Jury Convicts Rizo on Shooting Charges but Hangs on Attempted Murder

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By Esmeralda Mendoza

Christian “Kiki” Rizo was facing charges that included attempted murder, assault of officers, and assault with a semi-automatic weapon. After several days of deliberation, the jury concluded that Mr. Rizo is guilty of firing the shots; however, they could not come to a verdict on whether Mr. Rizo was guilty of attempted murder.

The jury hung on the attempted murder by a 8-4 margin, where the majority of the jury believed there was not sufficient evidence to find Mr. Rizo guilty. The court declared this a mistrial, and the Yolo County District Attorney’s Office confirmed that they will not retry the case.

The sentencing date has been set to the 5th of April 2019.


Previous: Does Gang Activity Equate Intent to Kill?

By Linnea Patterson

The closing arguments for the People v. Christian Rizo were given Wednesday in the second day of the trial. Christian “Kiki” Rizo faces 11 counts, including four counts of attempted murder, assault with a semi-automatic weapon with malicious discharge, firing at an inhabited dwelling, and assault on an officer among others. Included and highlighted in this case is Rizo’s criminal activity in the gang Vario Bosque Norteños, or VBN.

Deputy District Attorney Michael Vroman emphasized the case’s witnesses as key evidence against Mr. Rizo. Mr. Vroman recalled the testimony of the second witness, a former close personal friend of Mr. Rizo and fellow VBN member. The prosecution’s evidence relies heavily on this witness’s claim that the defendant told him he opened fire at police officers in order for other VBN members, Alexis Velasquez and Justin Gonzalez, to flee a homicide crime scene. According to Mr. Vroman, “In VBN you don’t claim things you didn’t do.”

The prosecution further argued that Mr. Rizo’s decision to aim at police lights toward the fence in front of the Casa del Sol trailer park as a supposed warning shot, instead of up in the air, proves his intent to kill. Mr. Vroman emphasized this intent: “He was trying to kill as many police officers as he could.”

Mr. Rizo’s attorney, Jesse S. Ortiz, III, rebutted in his closing arguments, contending that there is nothing to corroborate the former VBN witness’s testimony, and that he is helping convict Rizo “to protect himself.” Mr. Ortiz claimed that the scanner which the witness claimed Mr. Rizo checked on Facebook to know that his fellow VBN members needed an escape never in fact related to this case, and that nothing was actually posted. The first witness, the friend of Mr. Rizo who was driving the car, claimed she made the decisions on where to drive that night, which Mr. Ortiz called upon in his argument.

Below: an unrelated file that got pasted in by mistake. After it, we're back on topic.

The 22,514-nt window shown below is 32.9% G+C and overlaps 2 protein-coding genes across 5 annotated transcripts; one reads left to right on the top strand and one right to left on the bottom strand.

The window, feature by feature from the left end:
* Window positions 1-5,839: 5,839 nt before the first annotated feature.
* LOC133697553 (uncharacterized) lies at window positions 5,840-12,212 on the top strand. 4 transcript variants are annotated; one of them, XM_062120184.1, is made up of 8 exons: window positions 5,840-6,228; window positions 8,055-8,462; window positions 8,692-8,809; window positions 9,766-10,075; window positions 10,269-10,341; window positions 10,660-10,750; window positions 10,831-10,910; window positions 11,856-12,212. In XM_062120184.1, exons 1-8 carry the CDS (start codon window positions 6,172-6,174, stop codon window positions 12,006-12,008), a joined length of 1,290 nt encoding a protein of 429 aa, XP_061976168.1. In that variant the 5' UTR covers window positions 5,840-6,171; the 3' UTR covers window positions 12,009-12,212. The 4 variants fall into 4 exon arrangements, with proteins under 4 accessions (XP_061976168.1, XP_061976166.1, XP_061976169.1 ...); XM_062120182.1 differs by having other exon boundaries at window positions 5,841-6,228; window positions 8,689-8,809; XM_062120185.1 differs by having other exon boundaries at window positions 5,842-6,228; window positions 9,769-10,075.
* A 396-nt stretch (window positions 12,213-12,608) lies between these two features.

Mr. Ortiz then introduced a new exhibit to the court, pictures which included one from the dash cam on Sergeant Frank Ritter’s patrol vehicle, which showed the vehicle’s lights to be off. This contradicts the prosecution’s theory that Mr. Rizo willingly and purposefully shot at police offers. Further, another picture from Sergeant Ritter was the fence Mr. Vroman claimed was open and had a large gap Mr. Rizo could aim into. The pictures showed that the fence was in fact closed, and the gap in the fence was only several inches. Mr. Ortiz expressed his opposition to the prosecution’s claims, saying Mr. Vroman was “changing the evidence on what he wants the narrative to be.”

In his final rebuttal, Mr. Vroman countered Mr. Ortiz’s theory that there is no way the defendant could not have seen the police officers, by noting that the bullet found went through the fence and into the patrol vehicle. He dismissed the defense’s theory that the bullet ricocheted with a demonstration of its improbability, exclaiming, “That is some magic bullet.”

The deliberation, Mr. Vroman claimed, that Mr. Rizo had for killing police officers can be revealed in the anti-law enforcement lyrics found in his notebooks, as well as the words Officer Richard Towle claimed he heard as Mr. Rizo fired the shots: “F*** you n**** cops.” Again, the prosecution’s emphasis on Mr. Rizo’s gang activity and anit-police language was a cornerstone of their argument.

Judge Dave Rosenberg then sent the jury to deliberate, and a verdict is expected in the next few days.


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About The Author

The Vanguard Court Watch puts 8 to 12 interns into the Yolo County House to monitor and report on what happens. Anyone interested in interning at the Courthouse or volunteering to monitor cases should contact the Vanguard at info(at)davisvanguard(dot)org

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